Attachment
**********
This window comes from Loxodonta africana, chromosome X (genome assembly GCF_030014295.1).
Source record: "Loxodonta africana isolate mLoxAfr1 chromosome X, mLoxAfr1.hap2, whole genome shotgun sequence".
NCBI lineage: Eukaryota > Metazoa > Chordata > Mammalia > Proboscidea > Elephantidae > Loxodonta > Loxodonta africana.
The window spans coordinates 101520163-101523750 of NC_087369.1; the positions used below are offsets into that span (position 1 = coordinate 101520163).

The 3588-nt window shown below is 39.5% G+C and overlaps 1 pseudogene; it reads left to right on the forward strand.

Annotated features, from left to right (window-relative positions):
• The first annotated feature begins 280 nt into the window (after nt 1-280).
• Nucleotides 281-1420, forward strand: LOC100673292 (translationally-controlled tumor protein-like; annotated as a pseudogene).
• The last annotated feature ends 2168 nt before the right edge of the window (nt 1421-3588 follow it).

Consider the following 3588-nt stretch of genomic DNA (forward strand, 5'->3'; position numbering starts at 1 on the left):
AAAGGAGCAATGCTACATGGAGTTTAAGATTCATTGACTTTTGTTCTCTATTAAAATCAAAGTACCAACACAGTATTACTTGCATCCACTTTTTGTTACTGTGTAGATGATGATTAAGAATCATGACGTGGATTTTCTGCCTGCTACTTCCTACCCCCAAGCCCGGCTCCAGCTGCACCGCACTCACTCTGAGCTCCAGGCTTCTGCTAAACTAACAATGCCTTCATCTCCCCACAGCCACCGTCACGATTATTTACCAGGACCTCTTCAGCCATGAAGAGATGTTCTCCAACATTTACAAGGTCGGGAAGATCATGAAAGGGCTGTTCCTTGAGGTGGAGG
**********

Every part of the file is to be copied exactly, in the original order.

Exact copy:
This window comes from Loxodonta africana, chromosome X (genome assembly GCF_030014295.1).
Source record: "Loxodonta africana isolate mLoxAfr1 chromosome X, mLoxAfr1.hap2, whole genome shotgun sequence".
NCBI lineage: Eukaryota > Metazoa > Chordata > Mammalia > Proboscidea > Elephantidae > Loxodonta > Loxodonta africana.
The window spans coordinates 101520163-101523750 of NC_087369.1; the positions used below are offsets into that span (position 1 = coordinate 101520163).

The 3588-nt window shown below is 39.5% G+C and overlaps 1 pseudogene; it reads left to right on the forward strand.

Annotated features, from left to right (window-relative positions):
• The first annotated feature begins 280 nt into the window (after nt 1-280).
• Nucleotides 281-1420, forward strand: LOC100673292 (translationally-controlled tumor protein-like; annotated as a pseudogene).
• The last annotated feature ends 2168 nt before the right edge of the window (nt 1421-3588 follow it).

Consider the following 3588-nt stretch of genomic DNA (forward strand, 5'->3'; position numbering starts at 1 on the left):
AAAGGAGCAATGCTACATGGAGTTTAAGATTCATTGACTTTTGTTCTCTATTAAAATCAAAGTACCAACACAGTATTACTTGCATCCACTTTTTGTTACTGTGTAGATGATGATTAAGAATCATGACGTGGATTTTCTGCCTGCTACTTCCTACCCCCAAGCCCGGCTCCAGCTGCACCGCACTCACTCTGAGCTCCAGGCTTCTGCTAAACTAACAATGCCTTCATCTCCCCACAGCCACCGTCACGATTATTTACCAGGACCTCTTCAGCCATGAAGAGATGTTCTCCAACATTTACAAGGTCGGGAAGATCATGAAAGGGCTGTTCCTTGAGGTGGAGG